1. I don’t think the difference between ‘any’ and ‘every’ in English is one of scope.

            I don’t think there is a simple, general rule for how to render ‘any’ when translating to FOL, but some uses are expressed more naturally and directly using \exists rather than \forall; and in such cases, I think the \exists version should be preferred.

            With English sentences that can be translated to FOL without too much distortion, some can be translated more directly than others. Since FOL does not have pronouns, English sentences that use pronouns can be especially tricky to translate (when they can be managed at all). So I don’t think the ‘loves him’ example needing \forall invalidates using \exists for (5).

            1. “FOL does not have pronouns”. Really? What are bound variables if not a kind of anaphoric pronoun? I’m with Quine and Geach (and a large cast!) here ….

          2. I don’t seem to be able to reply to your latest reply (“FOL does not have pronouns”. Really?” …), so I will reply here.

            Yes, really. That bound variables are something like pronouns in some ways, and can sometimes be used when translating English pronouns, does not mean FOL has pronouns. If FOL had pronouns, then “If anyone loves Nerys, then Nerys loves him” could be expressed by something like this:

            (Exists x)Lxn –> Ln<that x>

            where “<that x>” is a pronoun referring to the individual who satisfied (Exists x).

            If bound variables just were pronouns, then no one would have added anaphoric references to programming languages that already had bound variables, because there’d be nothing to add. (Bound variables might be used somehow internally as part of implementing the idea, but that’s hidden.)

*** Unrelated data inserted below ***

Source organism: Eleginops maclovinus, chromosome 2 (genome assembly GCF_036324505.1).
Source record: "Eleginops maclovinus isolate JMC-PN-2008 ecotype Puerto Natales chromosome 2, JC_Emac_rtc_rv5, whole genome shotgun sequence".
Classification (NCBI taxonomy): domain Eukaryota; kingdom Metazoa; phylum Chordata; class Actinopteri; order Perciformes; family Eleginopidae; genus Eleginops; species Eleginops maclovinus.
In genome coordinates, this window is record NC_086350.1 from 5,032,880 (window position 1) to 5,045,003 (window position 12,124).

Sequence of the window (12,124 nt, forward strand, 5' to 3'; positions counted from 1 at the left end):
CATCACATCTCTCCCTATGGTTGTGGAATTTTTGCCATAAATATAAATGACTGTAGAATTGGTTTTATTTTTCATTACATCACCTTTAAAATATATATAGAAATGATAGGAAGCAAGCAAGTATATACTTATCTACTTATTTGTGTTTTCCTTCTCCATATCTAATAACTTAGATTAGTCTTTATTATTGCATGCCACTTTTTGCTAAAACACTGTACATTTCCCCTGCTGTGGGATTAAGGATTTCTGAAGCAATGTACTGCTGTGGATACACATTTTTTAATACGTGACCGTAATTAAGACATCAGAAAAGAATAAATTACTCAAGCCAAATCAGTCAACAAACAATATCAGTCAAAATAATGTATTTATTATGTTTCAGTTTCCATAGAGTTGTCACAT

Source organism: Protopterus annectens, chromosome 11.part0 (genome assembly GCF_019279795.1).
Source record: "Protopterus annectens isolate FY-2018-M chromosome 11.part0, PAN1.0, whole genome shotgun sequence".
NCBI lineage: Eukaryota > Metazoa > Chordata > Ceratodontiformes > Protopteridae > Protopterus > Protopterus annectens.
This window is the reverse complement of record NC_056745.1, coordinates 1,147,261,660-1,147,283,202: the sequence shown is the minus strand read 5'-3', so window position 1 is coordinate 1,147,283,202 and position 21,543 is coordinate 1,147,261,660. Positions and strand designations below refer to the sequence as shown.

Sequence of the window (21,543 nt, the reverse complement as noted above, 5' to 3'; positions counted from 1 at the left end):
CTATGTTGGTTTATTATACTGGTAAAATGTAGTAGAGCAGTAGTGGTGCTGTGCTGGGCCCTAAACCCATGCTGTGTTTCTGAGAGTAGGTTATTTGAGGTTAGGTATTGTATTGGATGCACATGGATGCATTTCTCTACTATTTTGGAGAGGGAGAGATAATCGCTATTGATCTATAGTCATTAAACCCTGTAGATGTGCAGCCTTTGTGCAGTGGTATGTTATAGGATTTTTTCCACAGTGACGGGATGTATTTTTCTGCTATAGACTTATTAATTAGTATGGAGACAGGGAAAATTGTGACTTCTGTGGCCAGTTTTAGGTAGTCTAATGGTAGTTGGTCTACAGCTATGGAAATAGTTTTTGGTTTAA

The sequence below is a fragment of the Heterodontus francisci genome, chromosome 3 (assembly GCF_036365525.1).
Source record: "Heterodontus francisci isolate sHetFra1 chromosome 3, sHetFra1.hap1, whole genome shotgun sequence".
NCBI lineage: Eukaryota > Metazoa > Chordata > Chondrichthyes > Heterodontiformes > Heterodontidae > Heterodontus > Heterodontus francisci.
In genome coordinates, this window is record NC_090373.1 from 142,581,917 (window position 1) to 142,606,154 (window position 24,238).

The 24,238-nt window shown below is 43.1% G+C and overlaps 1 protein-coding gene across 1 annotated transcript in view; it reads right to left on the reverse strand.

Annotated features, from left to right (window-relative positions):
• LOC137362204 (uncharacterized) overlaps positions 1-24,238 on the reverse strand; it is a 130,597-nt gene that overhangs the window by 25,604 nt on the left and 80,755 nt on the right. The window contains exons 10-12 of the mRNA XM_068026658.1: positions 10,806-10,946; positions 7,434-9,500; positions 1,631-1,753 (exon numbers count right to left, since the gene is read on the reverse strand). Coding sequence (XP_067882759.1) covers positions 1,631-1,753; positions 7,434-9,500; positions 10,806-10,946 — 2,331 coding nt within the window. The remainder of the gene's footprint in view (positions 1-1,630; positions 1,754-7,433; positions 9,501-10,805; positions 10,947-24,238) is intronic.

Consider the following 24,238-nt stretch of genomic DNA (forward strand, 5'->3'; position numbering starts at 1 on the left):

In any case, I thought it was accepted that there were issues with handling natural language pronouns in FOL because of ‘donkey sentences’, among other things. That’s one reason why people invented things like DRT (Discourse Representation Theory) and its ‘discourse referents’.

            1. David Auerbach

              The claim isn’t the FOL has English pronouns (or French for that matter) but that it has pronouns. It’s not surprising that FOL’s pronouns can’t be used to capture every feature of English (or German) pronoun usage; and it’s hardly the only feature of English (or Chinese) that FOL doesn’t capture (e.g., plural quantification).

            2. There seems to be a depth limit on direct replies, so I’ll have to reply to David Auerbach here re “The claim isn’t the FOL has English pronouns (or French for that matter) but that it has pronouns. …”

              FOL has bound variables. Calling them “pronouns” seems questionable to me. (Is there any natural language in which the pronouns are exactly like bound variables?) Saying that bound variables are like pronouns in some ways, OTOH, seems fine, and I agree that bound variables can be used to capture some aspects of English pronouns.

              Bound variables are more like temporary names. Crucially, references use the very same name. If x is a bound variable, you refer to whatever x is attached to by saying x, not by saying something like “it”, or “her”. A bound variable is explicitly introduced and given a name, references use that name, and references are valid only within a particular “scope”. Pronouns (at least in languages like English) don’t follow those rules. (While there are some scope restrictions, they can be different ones.)